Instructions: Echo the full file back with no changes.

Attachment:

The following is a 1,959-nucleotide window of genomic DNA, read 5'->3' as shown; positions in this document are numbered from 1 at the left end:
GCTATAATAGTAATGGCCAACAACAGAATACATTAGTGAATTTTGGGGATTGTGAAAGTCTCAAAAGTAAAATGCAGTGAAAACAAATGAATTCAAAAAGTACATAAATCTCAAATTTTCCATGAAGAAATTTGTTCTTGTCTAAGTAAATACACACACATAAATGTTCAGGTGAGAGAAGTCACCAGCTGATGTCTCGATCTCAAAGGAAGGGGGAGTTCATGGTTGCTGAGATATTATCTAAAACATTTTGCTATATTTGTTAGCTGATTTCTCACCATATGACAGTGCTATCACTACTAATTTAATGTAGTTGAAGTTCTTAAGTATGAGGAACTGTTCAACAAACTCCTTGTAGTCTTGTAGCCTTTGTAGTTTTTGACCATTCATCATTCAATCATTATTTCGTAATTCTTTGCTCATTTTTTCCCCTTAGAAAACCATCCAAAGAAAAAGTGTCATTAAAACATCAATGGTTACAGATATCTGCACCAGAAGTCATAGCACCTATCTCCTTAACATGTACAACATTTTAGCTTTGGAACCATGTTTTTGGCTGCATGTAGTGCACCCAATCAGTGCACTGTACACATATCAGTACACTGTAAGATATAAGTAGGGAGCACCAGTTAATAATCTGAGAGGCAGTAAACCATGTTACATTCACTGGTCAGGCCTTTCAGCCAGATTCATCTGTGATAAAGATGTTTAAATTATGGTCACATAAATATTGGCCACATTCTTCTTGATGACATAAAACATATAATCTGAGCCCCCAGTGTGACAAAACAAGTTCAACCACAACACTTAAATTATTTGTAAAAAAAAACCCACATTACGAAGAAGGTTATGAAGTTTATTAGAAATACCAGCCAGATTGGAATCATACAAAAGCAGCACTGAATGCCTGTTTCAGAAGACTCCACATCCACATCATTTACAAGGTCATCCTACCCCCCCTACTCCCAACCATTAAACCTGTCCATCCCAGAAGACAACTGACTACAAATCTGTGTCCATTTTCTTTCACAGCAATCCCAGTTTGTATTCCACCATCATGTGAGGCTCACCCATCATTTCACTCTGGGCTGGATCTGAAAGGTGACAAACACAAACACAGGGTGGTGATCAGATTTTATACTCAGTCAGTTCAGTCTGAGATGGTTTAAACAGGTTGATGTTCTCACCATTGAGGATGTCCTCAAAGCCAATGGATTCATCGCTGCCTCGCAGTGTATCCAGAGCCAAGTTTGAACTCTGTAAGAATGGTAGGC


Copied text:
The following is a 1,959-nucleotide window of genomic DNA, read 5'->3' as shown; positions in this document are numbered from 1 at the left end:
GCTATAATAGTAATGGCCAACAACAGAATACATTAGTGAATTTTGGGGATTGTGAAAGTCTCAAAAGTAAAATGCAGTGAAAACAAATGAATTCAAAAAGTACATAAATCTCAAATTTTCCATGAAGAAATTTGTTCTTGTCTAAGTAAATACACACACATAAATGTTCAGGTGAGAGAAGTCACCAGCTGATGTCTCGATCTCAAAGGAAGGGGGAGTTCATGGTTGCTGAGATATTATCTAAAACATTTTGCTATATTTGTTAGCTGATTTCTCACCATATGACAGTGCTATCACTACTAATTTAATGTAGTTGAAGTTCTTAAGTATGAGGAACTGTTCAACAAACTCCTTGTAGTCTTGTAGCCTTTGTAGTTTTTGACCATTCATCATTCAATCATTATTTCGTAATTCTTTGCTCATTTTTTCCCCTTAGAAAACCATCCAAAGAAAAAGTGTCATTAAAACATCAATGGTTACAGATATCTGCACCAGAAGTCATAGCACCTATCTCCTTAACATGTACAACATTTTAGCTTTGGAACCATGTTTTTGGCTGCATGTAGTGCACCCAATCAGTGCACTGTACACATATCAGTACACTGTAAGATATAAGTAGGGAGCACCAGTTAATAATCTGAGAGGCAGTAAACCATGTTACATTCACTGGTCAGGCCTTTCAGCCAGATTCATCTGTGATAAAGATGTTTAAATTATGGTCACATAAATATTGGCCACATTCTTCTTGATGACATAAAACATATAATCTGAGCCCCCAGTGTGACAAAACAAGTTCAACCACAACACTTAAATTATTTGTAAAAAAAAACCCACATTACGAAGAAGGTTATGAAGTTTATTAGAAATACCAGCCAGATTGGAATCATACAAAAGCAGCACTGAATGCCTGTTTCAGAAGACTCCACATCCACATCATTTACAAGGTCATCCTACCCCCCCTACTCCCAACCATTAAACCTGTCCATCCCAGAAGACAACTGACTACAAATCTGTGTCCATTTTCTTTCACAGCAATCCCAGTTTGTATTCCACCATCATGTGAGGCTCACCCATCATTTCACTCTGGGCTGGATCTGAAAGGTGACAAACACAAACACAGGGTGGTGATCAGATTTTATACTCAGTCAGTTCAGTCTGAGATGGTTTAAACAGGTTGATGTTCTCACCATTGAGGATGTCCTCAAAGCCAATGGATTCATCGCTGCCTCGCAGTGTATCCAGAGCCAAGTTTGAACTCTGTAAGAATGGTAGGC